The CYPHER® Sirolimus-Eluting Coronary Stent Outperforms The Taxus Stent In Small Coronary Vessels According To New Clinical Data Analysis Published In The Journal Of The American College Of Cardiology
The CYPHER® Sirolimus-eluting Coronary Stent reduced by more than half the rate of major adverse cardiac events (MACE) compared to the Taxus Stent in small coronary vessels according to data appearing this week in the Journal of the American College of Cardiology.
In a randomized controlled trial of more than 1,000 patients, the CYPHER® Stent reduced MACE by 55 percent (10.4 percent vs. 21.4 percent; p=0.004), mainly driven by a 69 percent reduction of target lesion revascularization (TLR) (6.0 percent vs. 17.7 percent; p=0.001) compared with the Taxus Stent at two years. There were no significant differences between the two stents with respect to death, cardiac death or heart attack at two years.
“Percutaneous coronary intervention (PCI) in small vessel disease is associated with an increased risk of major adverse cardiac events,” said David Kandzari, M.D., F.A.C.C., F.S.C.A.I, Chief Medical Officer, Cordis Corporation. “This randomized clinical trial, the highest form of clinical evidence, found that there were significant differences between the performance of these two products in small and often difficult to treat vessels.”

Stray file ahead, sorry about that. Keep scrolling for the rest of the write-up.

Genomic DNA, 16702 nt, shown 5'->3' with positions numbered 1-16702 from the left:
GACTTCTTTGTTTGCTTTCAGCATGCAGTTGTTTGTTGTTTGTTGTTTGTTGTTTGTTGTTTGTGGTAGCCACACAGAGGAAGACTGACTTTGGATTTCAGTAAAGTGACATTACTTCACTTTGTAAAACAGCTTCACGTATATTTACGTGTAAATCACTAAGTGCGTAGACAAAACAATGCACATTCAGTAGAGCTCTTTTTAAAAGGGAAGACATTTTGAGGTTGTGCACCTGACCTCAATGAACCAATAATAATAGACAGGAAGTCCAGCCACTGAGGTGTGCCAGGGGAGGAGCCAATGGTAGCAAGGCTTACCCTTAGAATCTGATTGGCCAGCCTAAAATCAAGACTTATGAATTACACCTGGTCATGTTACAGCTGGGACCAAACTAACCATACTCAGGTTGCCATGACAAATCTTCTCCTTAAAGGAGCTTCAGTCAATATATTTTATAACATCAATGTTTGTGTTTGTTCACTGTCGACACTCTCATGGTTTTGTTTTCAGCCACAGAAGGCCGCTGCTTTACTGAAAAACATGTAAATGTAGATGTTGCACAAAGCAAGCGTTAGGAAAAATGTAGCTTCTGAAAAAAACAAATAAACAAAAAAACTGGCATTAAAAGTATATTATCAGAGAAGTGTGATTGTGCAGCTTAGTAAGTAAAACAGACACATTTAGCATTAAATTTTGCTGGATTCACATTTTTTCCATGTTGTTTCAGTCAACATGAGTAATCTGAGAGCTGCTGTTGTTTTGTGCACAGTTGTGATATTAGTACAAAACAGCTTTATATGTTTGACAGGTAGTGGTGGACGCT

In large and mixed coronary vessels, the differences between the CYPHER® Stent and the Taxus Stent were less pronounced, although numerically lower with the CYPHER® stent. In these two patient groups, rates of MACE (large: 10.4 percent vs. 13.1 percent; p=0.33; mixed: 16.7 percent vs. 18.0 percent; p=0.83) and TLR (large: 6.9 percent vs. 8.6 percent; p=0.47; mixed: 16.7 percent vs. 15.4 percent; p=0.86) were similar.
“Randomized controlled trials, like SIRTAX, and meta-analyses of randomized controlled trials are the two most appropriate ways to assess similarities and differences between two products or therapies,” said Dr. Kandzari. “Results of this randomized controlled trial highlight the consistency of the CYPHER® stent efficacy in varied clinical settings and patient subgroups. It also continues building on the growing body of clinical evidence suggesting a difference in these two drug-eluting stents, especially as patient and lesion complexity increases, such as in small coronary vessel disease.”
The SIRTAX study is an independent, randomized, 1,012 patient comparison of the CYPHER® Stent with the Taxus Stent for coronary revascularization. It included not only patients with angina but also a large percentage of patients who were suffering from an acute heart attack (myocardial infarction) at the time of stent placement, a patient group not currently within the approved U.S. indications.
In the subgroup analysis, the investigators studied the impact of vessel size on angiographic and long-term clinical outcomes after PCI. The study analyzed 503 patients who received the CYPHER® Stent and 509 patients who received the Taxus Stent.
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